Now, if the feature never comes… then the original line of code maybe was fine.

Legacy Code is not a problem if you don't need to change it

“When you need to change it” is a great time to refactor the design.

A function that just calls another is not bad design by itself.

It’s a hint:

  • If you compose objects together, you’ll probably have a few
  • If you have many, then your code tries to tell you something about your design…

What matters is the level of abstraction

Hiding the information inside the Transaction class has another benefit: it’s an opportunity to name things!

Sure, naming is hard. But it expresses concepts. These concepts can represent different levels of abstraction.

This is well illustrated in this other (Java) example:

java
// Player is a high-level abstraction. "Being alive" is a generic idea. // For the consuming code, that's all that matters. bool isAlive = player.IsAlive(); // For a human player, "being alive" means the heart is. // Heart is a lower-level abstraction. It's an implementation detail. public class HumanPlayer : Player { public bool IsAlive() { return this.heart.IsAlive(); } } // For a robot, "being alive" is a question of boolean. Was it switched on? public class RobotPlayer : Player { public bool IsAlive() { return this.IsSwitchedOn(); } }

Here, HumanPlayer.IsAlive() just looks like a Middle Man. But if we pay attention to our business, we may realize the names are off.

Rather than “being alive”, the heart “is beating”. Let’s express this:

java
public class HumanPlayer : Player { public bool IsAlive() { return this.heart.isBeating(); } }

And now you realize it looked like a Middle Man by accident. In fact, the levels of abstraction were different. This is what matters:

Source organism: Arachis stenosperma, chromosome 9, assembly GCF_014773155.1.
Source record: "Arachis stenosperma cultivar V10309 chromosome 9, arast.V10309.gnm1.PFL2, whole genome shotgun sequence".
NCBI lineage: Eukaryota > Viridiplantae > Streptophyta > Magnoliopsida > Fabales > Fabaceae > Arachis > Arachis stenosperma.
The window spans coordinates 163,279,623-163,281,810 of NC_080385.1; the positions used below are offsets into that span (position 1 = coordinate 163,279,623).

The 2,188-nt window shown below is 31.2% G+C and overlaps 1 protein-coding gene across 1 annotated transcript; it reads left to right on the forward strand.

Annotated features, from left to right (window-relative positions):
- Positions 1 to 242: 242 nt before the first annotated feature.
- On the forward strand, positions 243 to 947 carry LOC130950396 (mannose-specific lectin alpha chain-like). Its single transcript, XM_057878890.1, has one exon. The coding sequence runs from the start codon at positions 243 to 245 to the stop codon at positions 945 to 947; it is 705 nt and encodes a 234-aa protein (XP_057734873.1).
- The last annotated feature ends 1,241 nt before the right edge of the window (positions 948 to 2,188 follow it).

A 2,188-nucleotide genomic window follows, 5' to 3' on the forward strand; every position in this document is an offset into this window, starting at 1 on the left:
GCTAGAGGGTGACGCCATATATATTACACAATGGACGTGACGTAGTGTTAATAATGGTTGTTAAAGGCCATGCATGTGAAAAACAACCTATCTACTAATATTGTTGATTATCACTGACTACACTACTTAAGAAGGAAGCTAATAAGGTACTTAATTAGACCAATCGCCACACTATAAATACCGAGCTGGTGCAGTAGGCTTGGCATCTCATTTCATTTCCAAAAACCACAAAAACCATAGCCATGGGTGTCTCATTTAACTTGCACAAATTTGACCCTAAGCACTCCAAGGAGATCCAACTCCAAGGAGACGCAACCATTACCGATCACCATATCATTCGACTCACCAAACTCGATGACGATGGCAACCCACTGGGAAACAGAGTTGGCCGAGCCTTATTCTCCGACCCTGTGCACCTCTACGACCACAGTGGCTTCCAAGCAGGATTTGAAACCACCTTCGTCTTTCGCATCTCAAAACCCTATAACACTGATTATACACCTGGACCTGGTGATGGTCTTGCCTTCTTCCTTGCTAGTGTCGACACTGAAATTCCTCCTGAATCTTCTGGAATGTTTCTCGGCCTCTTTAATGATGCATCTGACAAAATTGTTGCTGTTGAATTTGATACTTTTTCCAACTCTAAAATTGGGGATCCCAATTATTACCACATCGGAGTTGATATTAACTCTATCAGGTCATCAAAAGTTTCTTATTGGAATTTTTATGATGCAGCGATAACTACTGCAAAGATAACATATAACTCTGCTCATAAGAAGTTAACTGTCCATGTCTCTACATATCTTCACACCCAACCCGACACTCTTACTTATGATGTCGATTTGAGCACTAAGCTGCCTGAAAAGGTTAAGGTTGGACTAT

You should not mix concepts from different levels of abstractions.

What this means for the transaction

Let’s get back to our original example after our refactor:

js
class Transaction { // … some irrelevant code addRefundRequest(reference) { this.details.addRefundRequest(reference) } } class TransactionDetails { // … some irrelevant code addRefundRequest(reference) { this.refundRequests.add(reference) } }

What do you think Transaction.addRefundRequest() is telling you?

To me, it makes me think twice about the TransactionDetails concept. I’m not 100% sure this is a relevant abstraction. It looks more like a data structure detail. Maybe it would make sense to move the refundRequests directly under Transaction:

diff
class Transaction { // … some irrelevant code addRefundRequest(reference) { - this.details.addRefundRequest(reference) + this.refundRequests.add(reference) } } class TransactionDetails { // … some irrelevant code - addRefundRequest(reference) { - this.refundRequests.add(reference) - } }

No more Middle Man.

Is it the right thing to do? I don’t know. It depends.

There’s an answer to this. To find it, you should talk to other people: business experts, other developers… Maybe no-one knows and that’s fine. You can keep it like that until it becomes a problem. Then you’ll know that you need to change the design.

Until then, it’s fine to have a function that just calls another one 🍻

Nicolas Carlo

Written by Nicolas Carlo who lives and works in Montreal, Canada 🍁
He founded the Software Crafters Montreal community which cares about building maintainable softwares.